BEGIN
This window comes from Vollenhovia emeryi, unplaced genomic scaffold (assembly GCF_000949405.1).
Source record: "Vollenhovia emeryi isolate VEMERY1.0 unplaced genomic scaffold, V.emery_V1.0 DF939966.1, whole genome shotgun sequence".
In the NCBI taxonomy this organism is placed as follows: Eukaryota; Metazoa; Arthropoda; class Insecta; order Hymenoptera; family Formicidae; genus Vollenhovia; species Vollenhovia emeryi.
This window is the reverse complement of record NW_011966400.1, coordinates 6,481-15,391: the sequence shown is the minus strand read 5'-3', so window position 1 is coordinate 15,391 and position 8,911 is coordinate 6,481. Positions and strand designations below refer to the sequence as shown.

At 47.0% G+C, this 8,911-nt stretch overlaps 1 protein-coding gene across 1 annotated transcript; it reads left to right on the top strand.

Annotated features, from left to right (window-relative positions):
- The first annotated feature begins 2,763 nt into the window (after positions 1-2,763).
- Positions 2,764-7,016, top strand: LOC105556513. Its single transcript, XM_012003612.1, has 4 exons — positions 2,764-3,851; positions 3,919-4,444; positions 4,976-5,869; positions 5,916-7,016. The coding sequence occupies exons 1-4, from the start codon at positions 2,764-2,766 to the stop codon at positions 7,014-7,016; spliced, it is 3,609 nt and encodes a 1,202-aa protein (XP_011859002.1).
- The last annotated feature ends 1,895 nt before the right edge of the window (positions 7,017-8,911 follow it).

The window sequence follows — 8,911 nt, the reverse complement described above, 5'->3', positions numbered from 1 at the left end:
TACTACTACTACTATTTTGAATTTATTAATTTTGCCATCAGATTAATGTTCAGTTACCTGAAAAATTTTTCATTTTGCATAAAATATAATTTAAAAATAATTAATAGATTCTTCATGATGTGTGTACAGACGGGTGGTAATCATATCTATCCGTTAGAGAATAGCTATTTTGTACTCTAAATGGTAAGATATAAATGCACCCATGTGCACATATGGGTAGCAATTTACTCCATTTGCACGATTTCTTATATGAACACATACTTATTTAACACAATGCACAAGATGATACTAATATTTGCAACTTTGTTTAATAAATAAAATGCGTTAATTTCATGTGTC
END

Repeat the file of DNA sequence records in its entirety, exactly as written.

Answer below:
This window comes from Vollenhovia emeryi, unplaced genomic scaffold (assembly GCF_000949405.1).
Source record: "Vollenhovia emeryi isolate VEMERY1.0 unplaced genomic scaffold, V.emery_V1.0 DF939966.1, whole genome shotgun sequence".
In the NCBI taxonomy this organism is placed as follows: Eukaryota; Metazoa; Arthropoda; class Insecta; order Hymenoptera; family Formicidae; genus Vollenhovia; species Vollenhovia emeryi.
This window is the reverse complement of record NW_011966400.1, coordinates 6,481-15,391: the sequence shown is the minus strand read 5'-3', so window position 1 is coordinate 15,391 and position 8,911 is coordinate 6,481. Positions and strand designations below refer to the sequence as shown.

At 47.0% G+C, this 8,911-nt stretch overlaps 1 protein-coding gene across 1 annotated transcript; it reads left to right on the top strand.

Annotated features, from left to right (window-relative positions):
- The first annotated feature begins 2,763 nt into the window (after positions 1-2,763).
- Positions 2,764-7,016, top strand: LOC105556513. Its single transcript, XM_012003612.1, has 4 exons — positions 2,764-3,851; positions 3,919-4,444; positions 4,976-5,869; positions 5,916-7,016. The coding sequence occupies exons 1-4, from the start codon at positions 2,764-2,766 to the stop codon at positions 7,014-7,016; spliced, it is 3,609 nt and encodes a 1,202-aa protein (XP_011859002.1).
- The last annotated feature ends 1,895 nt before the right edge of the window (positions 7,017-8,911 follow it).

The window sequence follows — 8,911 nt, the reverse complement described above, 5'->3', positions numbered from 1 at the left end:
TACTACTACTACTATTTTGAATTTATTAATTTTGCCATCAGATTAATGTTCAGTTACCTGAAAAATTTTTCATTTTGCATAAAATATAATTTAAAAATAATTAATAGATTCTTCATGATGTGTGTACAGACGGGTGGTAATCATATCTATCCGTTAGAGAATAGCTATTTTGTACTCTAAATGGTAAGATATAAATGCACCCATGTGCACATATGGGTAGCAATTTACTCCATTTGCACGATTTCTTATATGAACACATACTTATTTAACACAATGCACAAGATGATACTAATATTTGCAACTTTGTTTAATAAATAAAATGCGTTAATTTCATGTGTC